10 foods that will save you a fortune
We round up a host of nutritious and delicious foods that are also budget lifesavers!
The price of healthy food is rising, according to recent data from the Office of National Statistics. The research showed that the prices of vegetables, fruit and fish are all shooting up - whilst unhealthy treats such as chocolate and confectionery have actually fallen in price.
Eating a nutritious, balanced diet on a tight budget can be a real challenge. However, certain types of food are versatile, tasty and good for you - as well as being extremely good value!
Here's are my top ten foods to save you a fortune.
Oats are versatile, filling and a great source of fibre. To find out about all the health benefits, visit the Eat More Oats website.
They can be used in dozens of dishes - everything from porridge and muesli to crumble, bread, flapjacks and even fish dishes.
You can find an enormous list of oat recipes in this section of the BBC Food website. Everyone should keep a bag of oats in their store cupboard!
A whole chicken
A good-quality chicken isn't necessarily cheap - but it is a great value purchase, as long as you make the most of it.
Many people roast a whole chicken, eat what they want and throw the half-finished carcass away. This is a real waste, because one chicken can go a long way!
For example, it could provide a roast dinner, a curry, a risotto and soup for at least two people. This set of recipes from Jamie Oliver provides pointers on how to use a whole chicken, without any wastage.
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Kidney beans, lentils and other pulses make an excellent frugal alternative to meat. They're cheaper, rich in protein and fibre, lower in fat, and can be used as a substitute for meat in many recipes.
Check out this guide to cooking with beans and pulses, put together by the Vegetarian Society. And of course, you don't need to ditch meat entirely. Try swapping meat for pulses in one or two evening meals a week, and see how the savings mount up.
If you do eat a lot of meat, you could save a packet by choosing cheaper cuts and cooking them in a slightly different way.
For example, various cuts of meat on the bone are delicious when prepared in a slow cooker, and turned into stews and casseroles.
Take a look at these slow cooker tips on the MumsNet website - or ask your local butcher for advice on how to prepare his cheapest cuts of meat.
It's always worth having a box of eggs in the fridge: They're filling, nutritious, affordable and can be prepared in hundreds of different ways.
Check out the British Lion egg recipes website to find out just how versatile they are.
Do you eat white rice, bread or pasta? Switching to their wholegrain equivalents could benefit your wallet as well as your waistline.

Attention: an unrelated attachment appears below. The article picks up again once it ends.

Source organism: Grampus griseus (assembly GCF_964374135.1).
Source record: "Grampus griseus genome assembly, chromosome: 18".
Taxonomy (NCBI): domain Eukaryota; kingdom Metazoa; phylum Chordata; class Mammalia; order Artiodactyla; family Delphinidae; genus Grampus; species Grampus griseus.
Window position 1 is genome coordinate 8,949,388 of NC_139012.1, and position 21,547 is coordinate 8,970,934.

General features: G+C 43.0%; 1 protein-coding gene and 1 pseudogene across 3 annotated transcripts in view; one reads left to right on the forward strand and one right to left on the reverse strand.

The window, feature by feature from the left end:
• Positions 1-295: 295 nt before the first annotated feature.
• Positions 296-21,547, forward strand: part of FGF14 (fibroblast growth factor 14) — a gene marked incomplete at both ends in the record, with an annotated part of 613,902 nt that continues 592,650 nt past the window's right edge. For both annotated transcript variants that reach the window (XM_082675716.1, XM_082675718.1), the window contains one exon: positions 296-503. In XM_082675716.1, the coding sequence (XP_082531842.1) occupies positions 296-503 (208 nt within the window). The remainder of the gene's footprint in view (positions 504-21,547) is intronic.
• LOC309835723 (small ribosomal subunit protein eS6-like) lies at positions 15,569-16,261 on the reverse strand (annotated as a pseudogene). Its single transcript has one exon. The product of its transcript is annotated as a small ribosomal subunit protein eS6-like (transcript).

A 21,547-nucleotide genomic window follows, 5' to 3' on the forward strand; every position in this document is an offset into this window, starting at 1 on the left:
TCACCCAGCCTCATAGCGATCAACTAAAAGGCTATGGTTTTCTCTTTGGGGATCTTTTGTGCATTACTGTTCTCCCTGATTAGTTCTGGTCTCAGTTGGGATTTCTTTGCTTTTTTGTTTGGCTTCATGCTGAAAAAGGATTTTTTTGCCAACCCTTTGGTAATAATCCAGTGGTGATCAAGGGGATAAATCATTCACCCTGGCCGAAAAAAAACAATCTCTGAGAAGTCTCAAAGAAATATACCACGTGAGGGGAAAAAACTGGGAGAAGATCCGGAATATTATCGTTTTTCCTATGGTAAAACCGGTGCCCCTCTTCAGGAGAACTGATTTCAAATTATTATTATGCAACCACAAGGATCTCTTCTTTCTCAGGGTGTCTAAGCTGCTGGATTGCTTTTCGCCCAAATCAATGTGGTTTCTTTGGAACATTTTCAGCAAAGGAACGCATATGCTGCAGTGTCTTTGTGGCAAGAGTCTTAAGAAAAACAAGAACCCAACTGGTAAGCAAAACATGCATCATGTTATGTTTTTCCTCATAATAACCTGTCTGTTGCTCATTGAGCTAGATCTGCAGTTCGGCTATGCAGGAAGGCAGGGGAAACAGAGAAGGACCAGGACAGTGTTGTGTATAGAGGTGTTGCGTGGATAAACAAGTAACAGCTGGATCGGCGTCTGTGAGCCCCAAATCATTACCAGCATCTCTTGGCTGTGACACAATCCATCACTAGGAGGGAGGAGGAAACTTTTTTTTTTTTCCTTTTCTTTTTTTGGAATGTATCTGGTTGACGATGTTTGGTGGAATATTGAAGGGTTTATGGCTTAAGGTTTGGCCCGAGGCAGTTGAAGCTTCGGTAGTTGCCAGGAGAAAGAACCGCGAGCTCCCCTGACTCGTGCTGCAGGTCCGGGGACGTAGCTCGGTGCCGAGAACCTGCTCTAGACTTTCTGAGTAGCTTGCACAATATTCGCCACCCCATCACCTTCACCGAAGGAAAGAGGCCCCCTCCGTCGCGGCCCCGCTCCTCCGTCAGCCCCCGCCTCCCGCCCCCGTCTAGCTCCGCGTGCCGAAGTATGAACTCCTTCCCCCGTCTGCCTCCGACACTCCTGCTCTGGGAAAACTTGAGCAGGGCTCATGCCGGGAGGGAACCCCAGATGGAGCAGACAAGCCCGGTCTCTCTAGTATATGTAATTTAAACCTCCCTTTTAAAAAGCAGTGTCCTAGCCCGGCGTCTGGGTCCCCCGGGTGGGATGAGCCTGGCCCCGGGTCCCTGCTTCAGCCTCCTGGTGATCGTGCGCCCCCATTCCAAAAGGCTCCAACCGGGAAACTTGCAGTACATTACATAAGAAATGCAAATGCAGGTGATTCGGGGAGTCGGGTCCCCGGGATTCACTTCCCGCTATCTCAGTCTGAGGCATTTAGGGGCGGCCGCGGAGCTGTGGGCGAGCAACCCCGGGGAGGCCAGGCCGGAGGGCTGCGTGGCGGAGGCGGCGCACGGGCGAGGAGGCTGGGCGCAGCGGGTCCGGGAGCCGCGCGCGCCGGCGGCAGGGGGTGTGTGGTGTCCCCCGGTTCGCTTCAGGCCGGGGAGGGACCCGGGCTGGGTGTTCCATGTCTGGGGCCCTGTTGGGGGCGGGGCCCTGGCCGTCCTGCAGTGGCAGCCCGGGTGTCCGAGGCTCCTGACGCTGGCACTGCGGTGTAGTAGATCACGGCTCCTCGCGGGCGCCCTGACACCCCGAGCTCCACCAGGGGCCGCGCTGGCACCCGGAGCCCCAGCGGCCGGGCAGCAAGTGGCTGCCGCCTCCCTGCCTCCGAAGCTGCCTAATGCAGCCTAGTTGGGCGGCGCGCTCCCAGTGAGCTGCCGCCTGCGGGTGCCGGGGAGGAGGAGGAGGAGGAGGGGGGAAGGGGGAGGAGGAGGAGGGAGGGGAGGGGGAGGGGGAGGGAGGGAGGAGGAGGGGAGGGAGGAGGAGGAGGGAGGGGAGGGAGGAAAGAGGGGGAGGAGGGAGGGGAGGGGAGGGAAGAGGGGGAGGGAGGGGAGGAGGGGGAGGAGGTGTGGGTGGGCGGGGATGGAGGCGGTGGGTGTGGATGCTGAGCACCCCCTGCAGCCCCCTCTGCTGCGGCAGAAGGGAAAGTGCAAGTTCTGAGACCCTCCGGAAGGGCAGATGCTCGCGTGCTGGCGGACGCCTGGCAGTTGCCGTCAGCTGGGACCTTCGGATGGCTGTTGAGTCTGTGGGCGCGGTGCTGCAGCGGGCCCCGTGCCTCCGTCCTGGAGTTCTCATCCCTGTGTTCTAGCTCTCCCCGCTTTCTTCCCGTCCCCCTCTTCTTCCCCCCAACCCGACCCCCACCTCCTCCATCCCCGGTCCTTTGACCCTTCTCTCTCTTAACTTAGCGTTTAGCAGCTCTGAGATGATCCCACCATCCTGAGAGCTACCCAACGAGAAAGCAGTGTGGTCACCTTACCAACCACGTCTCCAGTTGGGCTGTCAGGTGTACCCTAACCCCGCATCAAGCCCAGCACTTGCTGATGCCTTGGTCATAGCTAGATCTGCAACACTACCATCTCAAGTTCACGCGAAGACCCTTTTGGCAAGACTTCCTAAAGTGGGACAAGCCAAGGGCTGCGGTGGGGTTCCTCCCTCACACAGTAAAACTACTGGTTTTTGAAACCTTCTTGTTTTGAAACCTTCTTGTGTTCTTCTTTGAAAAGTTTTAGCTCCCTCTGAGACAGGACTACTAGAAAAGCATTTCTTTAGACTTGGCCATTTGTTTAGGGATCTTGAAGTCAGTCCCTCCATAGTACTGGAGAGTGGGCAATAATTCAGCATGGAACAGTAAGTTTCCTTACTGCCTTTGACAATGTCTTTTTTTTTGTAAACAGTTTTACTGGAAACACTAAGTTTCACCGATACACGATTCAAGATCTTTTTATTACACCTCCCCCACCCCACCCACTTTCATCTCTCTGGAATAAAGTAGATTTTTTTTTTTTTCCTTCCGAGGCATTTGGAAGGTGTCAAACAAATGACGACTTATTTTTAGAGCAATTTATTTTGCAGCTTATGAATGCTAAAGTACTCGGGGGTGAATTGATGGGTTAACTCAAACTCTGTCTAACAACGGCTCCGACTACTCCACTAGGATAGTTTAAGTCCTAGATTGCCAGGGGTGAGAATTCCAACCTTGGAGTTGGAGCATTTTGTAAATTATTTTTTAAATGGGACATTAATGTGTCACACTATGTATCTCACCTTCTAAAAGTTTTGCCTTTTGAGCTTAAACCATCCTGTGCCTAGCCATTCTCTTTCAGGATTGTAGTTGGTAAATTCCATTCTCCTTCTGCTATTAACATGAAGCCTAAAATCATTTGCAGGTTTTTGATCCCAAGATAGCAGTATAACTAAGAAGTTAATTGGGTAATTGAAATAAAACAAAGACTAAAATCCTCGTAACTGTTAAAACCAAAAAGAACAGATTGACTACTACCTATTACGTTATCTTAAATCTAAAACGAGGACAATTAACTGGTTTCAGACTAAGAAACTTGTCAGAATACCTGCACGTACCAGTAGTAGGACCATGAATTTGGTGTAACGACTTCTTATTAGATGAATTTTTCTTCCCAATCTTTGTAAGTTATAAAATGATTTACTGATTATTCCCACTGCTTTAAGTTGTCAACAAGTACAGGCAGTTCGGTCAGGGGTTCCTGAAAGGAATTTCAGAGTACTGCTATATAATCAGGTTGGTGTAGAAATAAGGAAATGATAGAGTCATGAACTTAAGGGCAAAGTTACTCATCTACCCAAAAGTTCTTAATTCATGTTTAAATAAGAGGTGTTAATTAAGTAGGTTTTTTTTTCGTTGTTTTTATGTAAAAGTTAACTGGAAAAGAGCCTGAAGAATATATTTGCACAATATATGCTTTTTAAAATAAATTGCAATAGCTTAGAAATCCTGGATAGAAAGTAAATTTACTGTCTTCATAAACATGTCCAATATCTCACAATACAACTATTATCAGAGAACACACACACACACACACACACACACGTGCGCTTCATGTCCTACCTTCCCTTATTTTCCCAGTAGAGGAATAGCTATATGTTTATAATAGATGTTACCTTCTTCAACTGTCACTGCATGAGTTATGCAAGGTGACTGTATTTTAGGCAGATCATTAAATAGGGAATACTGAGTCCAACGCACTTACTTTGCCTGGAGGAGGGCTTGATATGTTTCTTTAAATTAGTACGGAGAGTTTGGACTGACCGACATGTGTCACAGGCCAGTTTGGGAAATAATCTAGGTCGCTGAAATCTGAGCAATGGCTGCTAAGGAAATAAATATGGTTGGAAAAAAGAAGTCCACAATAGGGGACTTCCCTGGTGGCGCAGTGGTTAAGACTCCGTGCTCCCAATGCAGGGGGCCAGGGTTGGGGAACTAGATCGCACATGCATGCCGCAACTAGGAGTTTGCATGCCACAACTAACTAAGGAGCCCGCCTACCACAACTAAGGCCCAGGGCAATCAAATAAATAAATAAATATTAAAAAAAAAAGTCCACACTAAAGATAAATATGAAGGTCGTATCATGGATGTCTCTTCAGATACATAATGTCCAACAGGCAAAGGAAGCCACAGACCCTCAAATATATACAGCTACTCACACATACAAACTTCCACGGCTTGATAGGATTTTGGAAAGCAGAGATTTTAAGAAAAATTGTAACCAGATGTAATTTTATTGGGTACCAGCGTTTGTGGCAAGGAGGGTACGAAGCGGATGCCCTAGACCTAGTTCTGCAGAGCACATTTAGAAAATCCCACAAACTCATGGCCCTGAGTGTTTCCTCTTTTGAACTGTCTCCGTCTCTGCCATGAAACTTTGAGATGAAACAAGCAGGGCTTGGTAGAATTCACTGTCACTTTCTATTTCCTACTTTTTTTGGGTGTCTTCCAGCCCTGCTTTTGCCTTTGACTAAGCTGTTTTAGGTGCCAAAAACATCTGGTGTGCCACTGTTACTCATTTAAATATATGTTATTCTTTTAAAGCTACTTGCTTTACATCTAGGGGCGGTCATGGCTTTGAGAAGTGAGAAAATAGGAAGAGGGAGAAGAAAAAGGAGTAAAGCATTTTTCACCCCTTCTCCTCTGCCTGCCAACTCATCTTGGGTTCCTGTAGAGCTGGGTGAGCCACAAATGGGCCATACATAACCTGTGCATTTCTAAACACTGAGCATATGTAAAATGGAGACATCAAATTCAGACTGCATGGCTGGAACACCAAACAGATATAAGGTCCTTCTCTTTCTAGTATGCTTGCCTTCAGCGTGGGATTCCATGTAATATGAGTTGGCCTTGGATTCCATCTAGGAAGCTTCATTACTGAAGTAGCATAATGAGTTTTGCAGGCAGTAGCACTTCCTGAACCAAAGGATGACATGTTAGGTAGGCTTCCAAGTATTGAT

That's because wholegrain products make you feel fuller for longer. They're a better source of fibre, and you're less likely to fancy an expensive snack an hour or so later.
Rachel Robson rounds up five ways to cut your food bills.
Fresh vegetables can taste fantastic - but they can also be fairly pricey. To shave pounds off your grocery bill, substitute frozen vegetables for fresh ones a couple of times a week.
Modern freezing techniques mean that the nutrients are properly preserved, as is a lot of the flavour. Frozen veg is a great standby if you have an unpredictable schedule, too, as it's far less likely to go off and be wasted.
Oily fish contains many important nutrients, including the Omega 3 essential fatty acids not found in many other foods. Unfortunately, fresh fish is usually rather expensive.
However, many types of oily fish (such as sardines and mackerel) can be bought much more cheaply in cans - and the nutritional content is virtually identical. Another good store cupboard staple, try swapping fresh fish for canned once every couple of weeks.
How often do you use a whole packet of fresh herbs once you've bought it? Very often, you take a little for the recipe you need, and end up throwing the rest away because it's become limp and tasteless.
It costs next to nothing to grow herbs on a sunny window sill - and they'll liven up lots of frugal dishes. At the moment, for example, you can buy four mix-and-match packets of herb seeds for just 99p, at 99p Stores.
According to the Love Food Hate Waste campaign, Brits throw away around 8.3 million tonnes of food and drink every year. Imagine how much money we'd be saving if we put that produce to good use!
No matter what your leftovers are, there's a way to use them. Check out these leftover recipes for some frugal inspiration.
Don’t forget that, here at lovemoney.com, we have our very own chef who publishes his original Frugal Recipes for free every Friday. Each meal costs less than than £1.50 per person, but doesn’t compromise on either the ethics or the quality of the ingredients. And trust me when I say, the meals are delicious!